Christchurch City Council
Living Earth Composting Plant in Bramley, Christchurch.
A smelly composting plant that has been bothering neighbors for years will be relocated if Christchurch City Council finds a new location.
Residents of the Bromley area. The council has been working for years to fix it. The stench from the council’s own organic processing plant on Metro Place.
At a meeting Thursday, councilors agreed to look at possible new sites as well as new technologies.
Neighbors have described the local stench as “ripe and dead animals” and “rotten fish” and said the plant should never have been planted there.
* Stinky compost can be moved to the plant because complaints keep coming.
* Christchurch Council will spend .5 21.5 million to combat the stench of bromelain.
* The plan to eliminate the stench on the outskirts of Christchurch failed.
The Chinese-owned private company operates the plant for Long Earth Council.
Environment Canterbury (ECan) has given the council until February to stop the stench from the site.
ECan issued live land with 67 non-compliant odor notices in the six months to the end of May. During this time it received approximately 50,1750 reports or odor complaints in Bromley.
Late last year, the council agreed to completely redevelop the plant, shut it down completely and upgrade its biofilters.
However, the tender budget came in at over 21 21.5 million, prompting council staff to submit a report to councilors outlining all options, including rebuilding it elsewhere.
After Thursday’s council meeting, Mayor Lian Dalzel said he needed to “explore alternative sites for organic processing that could serve a wider area than Christchurch.”
“It makes sense to look at alternative options. This means looking for other suitable development sites that could be on council-owned land, heavy industrial zones or rural land.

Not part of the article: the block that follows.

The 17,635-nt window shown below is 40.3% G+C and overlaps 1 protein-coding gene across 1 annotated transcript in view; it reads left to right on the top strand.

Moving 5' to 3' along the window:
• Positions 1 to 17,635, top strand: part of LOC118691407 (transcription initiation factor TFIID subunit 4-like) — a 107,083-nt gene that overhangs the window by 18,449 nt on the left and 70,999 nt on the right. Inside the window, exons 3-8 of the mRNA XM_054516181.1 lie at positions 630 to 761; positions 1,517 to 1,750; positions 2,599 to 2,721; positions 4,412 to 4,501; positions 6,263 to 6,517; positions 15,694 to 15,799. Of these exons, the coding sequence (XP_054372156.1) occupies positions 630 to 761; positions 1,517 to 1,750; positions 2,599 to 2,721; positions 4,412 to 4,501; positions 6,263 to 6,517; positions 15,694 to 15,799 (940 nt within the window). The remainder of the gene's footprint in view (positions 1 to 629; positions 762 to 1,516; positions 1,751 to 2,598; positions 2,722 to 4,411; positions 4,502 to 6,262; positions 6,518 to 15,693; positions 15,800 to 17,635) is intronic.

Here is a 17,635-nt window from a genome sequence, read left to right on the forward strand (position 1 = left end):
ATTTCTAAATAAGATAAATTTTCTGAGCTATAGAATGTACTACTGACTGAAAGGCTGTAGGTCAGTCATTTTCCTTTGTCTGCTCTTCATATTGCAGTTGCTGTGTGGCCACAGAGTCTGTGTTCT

Dalziel said he was committed to finding a “cost-effective and reasonable purpose solution”.
The decision follows a presentation by Tracy McLellan, MP for Banks Peninsula, who said the council should work better for residents who are locked in their homes because of the stench from the council-owned facility.
McLellan, whose voters enter some of the affected neighborhoods, said she wanted to clear up any misunderstandings that have affected very few residents.
He said the problem was deep and widespread and the plant was close to homes, schools and communities.
“There is a lack of trust in the community in any of the reduction plans. It has been repeatedly stated that there is no problem.
“This community is bright with gas and deserves the best solution. It has been going on for a long time and the community needs some restraint on this issue.
Councilors agreed to give staff six months to explore new sites and other options. If the staff could not find a good alternative, they did not refuse to redevelop the existing site.
The plant opened in 2009 and handles about 50,000 tons of waste each year, spreading in long lines for three to four months and turning into compost.
Late last year, under pressure from residents, the council told Long Earth to stop dumping animal carcasses through the plant.
By then, the site had accepted shipments of food producers, such as poultry or fish processors, as well as green bean waste from homes.
Joseph Johnson / Staff
Broomley in East Christchurch may be New Zealand’s stinky suburb, but after years of complaints, authorities are still fighting to get rid of Peter Pong. (First published January 2020)